The First Amendment, Hypocrisy, and Bias: Juan Williams as Case Study

23 Oct

Juan Williams’ recent firing from NPR has tempers flaring and opinions blaring. Amidst all the anger and rhetoric, a couple of key points keep getting overlooked or misrepresented. Whether or not you like Juan Williams or believe he’s a “liberal commentator”, whatever your opinion of NPR or FOX, it is very important to consider the facts of the case.

First, the First Amendment – I am a big proponent of freedom of speech. (Just look at this blog’s reluctant defense of Fred Phelps!) But let’s look at the real issue here. The relevant clause is “Congress shall make no law…abridging the freedom of speech…” Over time, of course, court decisions have expanded (and limited) the power and meaning of this clause, but at the core, it refers to abridgement of speech by law.  Many cases have upheld the right of employers to put restrictions on the speech of their employees. I am a government employee and my employer, the government, places restrictions on what I can say when I represent that employer. This is reasonable and right, even if it is difficult at times. I took my job knowing this was the situation. The same is true of Juan Williams as a news analyst. Feel free to disagree with NPR’s standards, but they are applying them consistently and fairly and Juan Williams violated them repeatedly.

Second, the issue of bias  – Juan Williams made an inflammatory statement. I appreciate the well-reasoned comments by many who point out that unless we discuss our fears we cannot overcome them. In this case, however, even if that had been Williams’ intent, it was not his outcome. The phrase in his comments that sunk him was “they are identifying themselves first and foremost as Muslims”. With that statement, Williams engaged in profiling, a practice he himself has condemned, saying, “Common sense becomes racism when skin color becomes a formula for figuring out who is a danger to me.”  Yes, Williams artlessly backpedalled after the fact, acknowledging that he knows he shouldn’t feel that way and wanted to make a point. But this is a man who makes his living with words. If he cannot choose them carefully, he demonstrates that he cannot do his job.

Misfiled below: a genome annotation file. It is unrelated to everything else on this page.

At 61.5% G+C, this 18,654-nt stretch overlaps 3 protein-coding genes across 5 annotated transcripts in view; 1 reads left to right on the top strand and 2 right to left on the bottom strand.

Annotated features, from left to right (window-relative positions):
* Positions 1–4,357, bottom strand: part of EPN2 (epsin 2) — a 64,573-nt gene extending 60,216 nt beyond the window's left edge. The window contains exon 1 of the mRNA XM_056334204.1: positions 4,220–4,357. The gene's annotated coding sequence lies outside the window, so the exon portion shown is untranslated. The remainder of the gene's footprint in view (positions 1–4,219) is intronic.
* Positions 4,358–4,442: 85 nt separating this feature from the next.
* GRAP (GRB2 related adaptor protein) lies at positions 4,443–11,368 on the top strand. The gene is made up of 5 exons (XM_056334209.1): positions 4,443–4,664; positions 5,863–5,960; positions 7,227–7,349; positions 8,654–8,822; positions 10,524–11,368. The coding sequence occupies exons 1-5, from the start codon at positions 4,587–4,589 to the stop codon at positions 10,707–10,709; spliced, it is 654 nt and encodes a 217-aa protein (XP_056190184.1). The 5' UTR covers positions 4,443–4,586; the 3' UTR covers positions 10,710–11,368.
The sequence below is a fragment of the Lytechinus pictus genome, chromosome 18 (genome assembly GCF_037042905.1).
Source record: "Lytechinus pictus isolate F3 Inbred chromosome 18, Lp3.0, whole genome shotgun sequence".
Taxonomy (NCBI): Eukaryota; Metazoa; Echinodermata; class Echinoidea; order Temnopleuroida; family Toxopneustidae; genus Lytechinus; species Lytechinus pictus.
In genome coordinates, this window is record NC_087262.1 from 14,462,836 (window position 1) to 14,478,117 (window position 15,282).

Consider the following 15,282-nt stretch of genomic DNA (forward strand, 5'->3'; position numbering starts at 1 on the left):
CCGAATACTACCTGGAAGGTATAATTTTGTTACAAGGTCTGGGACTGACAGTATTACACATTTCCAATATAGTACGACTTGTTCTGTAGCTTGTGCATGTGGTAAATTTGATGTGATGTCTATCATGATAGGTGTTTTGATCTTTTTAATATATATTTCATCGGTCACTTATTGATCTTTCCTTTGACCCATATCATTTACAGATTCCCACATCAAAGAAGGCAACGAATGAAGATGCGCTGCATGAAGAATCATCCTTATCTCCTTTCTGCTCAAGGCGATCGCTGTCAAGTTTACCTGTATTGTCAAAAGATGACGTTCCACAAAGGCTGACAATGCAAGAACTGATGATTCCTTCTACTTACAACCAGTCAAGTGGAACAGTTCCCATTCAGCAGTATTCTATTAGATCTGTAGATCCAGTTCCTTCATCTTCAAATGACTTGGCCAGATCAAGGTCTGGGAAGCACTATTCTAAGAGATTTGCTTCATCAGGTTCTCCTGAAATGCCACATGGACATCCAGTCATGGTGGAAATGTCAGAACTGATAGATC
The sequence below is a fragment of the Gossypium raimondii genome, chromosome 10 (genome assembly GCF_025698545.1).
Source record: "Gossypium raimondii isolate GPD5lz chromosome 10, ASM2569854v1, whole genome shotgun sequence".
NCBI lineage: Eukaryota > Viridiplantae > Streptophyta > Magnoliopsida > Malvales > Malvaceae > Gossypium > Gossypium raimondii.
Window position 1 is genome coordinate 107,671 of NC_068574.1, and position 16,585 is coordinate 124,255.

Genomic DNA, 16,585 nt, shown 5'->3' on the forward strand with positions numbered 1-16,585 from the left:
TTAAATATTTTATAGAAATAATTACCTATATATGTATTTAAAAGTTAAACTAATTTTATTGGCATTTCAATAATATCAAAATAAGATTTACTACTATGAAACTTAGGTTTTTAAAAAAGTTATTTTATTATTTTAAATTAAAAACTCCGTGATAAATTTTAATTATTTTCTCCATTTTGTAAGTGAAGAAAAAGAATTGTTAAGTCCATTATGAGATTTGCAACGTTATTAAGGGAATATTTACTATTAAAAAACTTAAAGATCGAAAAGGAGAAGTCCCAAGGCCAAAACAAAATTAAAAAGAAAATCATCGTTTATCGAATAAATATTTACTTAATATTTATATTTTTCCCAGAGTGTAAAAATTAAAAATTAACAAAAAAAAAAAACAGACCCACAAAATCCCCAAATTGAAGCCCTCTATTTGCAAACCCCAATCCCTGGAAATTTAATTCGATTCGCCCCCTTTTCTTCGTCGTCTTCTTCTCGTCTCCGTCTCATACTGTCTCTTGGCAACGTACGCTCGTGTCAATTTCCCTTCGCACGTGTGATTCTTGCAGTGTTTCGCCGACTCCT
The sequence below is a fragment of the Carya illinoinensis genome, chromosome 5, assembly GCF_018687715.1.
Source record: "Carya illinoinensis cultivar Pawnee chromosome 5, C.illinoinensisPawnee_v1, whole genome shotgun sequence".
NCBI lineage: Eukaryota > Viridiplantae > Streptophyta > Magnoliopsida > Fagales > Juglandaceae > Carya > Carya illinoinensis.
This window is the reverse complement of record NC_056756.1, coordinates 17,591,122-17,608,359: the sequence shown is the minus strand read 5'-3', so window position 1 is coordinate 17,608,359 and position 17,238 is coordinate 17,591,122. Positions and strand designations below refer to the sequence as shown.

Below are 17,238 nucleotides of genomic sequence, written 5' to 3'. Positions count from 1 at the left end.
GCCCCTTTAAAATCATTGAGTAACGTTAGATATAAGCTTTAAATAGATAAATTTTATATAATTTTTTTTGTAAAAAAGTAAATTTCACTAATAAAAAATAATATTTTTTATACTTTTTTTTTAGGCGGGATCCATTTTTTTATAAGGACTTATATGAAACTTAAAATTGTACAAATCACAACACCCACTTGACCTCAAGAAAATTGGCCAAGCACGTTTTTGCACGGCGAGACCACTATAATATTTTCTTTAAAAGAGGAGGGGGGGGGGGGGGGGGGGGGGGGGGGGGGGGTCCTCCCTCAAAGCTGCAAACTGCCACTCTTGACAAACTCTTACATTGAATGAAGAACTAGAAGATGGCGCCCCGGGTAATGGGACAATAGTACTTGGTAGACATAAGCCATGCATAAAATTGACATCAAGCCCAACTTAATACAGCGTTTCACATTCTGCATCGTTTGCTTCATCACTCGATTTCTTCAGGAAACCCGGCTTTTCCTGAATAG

Third, the hypocrisy – Right-wing pundits (and many others) are screaming that NPR violated Williams’ rights and should be stripped of its Federal funding (the 2% of its budget it receives indirectly through the Corporation for Public Broadcasting) for stifling him. All he did was say how he really feels, right? What’s wrong with that? Where were these people when Helen Thomas lost her job for criticizing Israel?  Where were they when Bill Maher or Phil Donahue got cancelled for saying what they really thought? (Glenn Greenwald has a great overview. It’s required reading for context on this issue.) The outrage in this case is hypocritical and ties back to the issue of bias. It was fine for Williams to express his fears because he targeted our current national boogeyman. Criticizing Muslims is still fine and will be defended.

Finally, the summations – There is no clearer articulation of this case than a comparison of two articles. First, the very thoughtful and thorough piece by the NPR Ombudsman, Alicia Shepard. I disagree with the title of the piece, but it clearly lays out the whole context for Williams’ dismissal. Second, if you can get through it, read Williams’ own adolescent rant about the situation, published by his new employer, FOX News.   Williams misrepresents his comments and attempts to reinvent the conversation. (Calling any O’Reilly interview an “honest, sensitive debate” is the first red flag.) His characterization of his relationship with NPR makes it clear that his change of employers is in everyone’s best interests.

We need these kinds of situations to force us to look at issues we often gloss over. The phrases “freedom of speech” and “journalistic ethics” are so rote in our national dialogue that we sometimes trot them out without thinking. Thank you, Juan Williams, for burning up your fifteen minutes helping reasonable people understand that actions have consequences.

(PS – Thanks to The Rev. Chuck Currie for a fantastic post on this topic that helped me gather my thoughts.)


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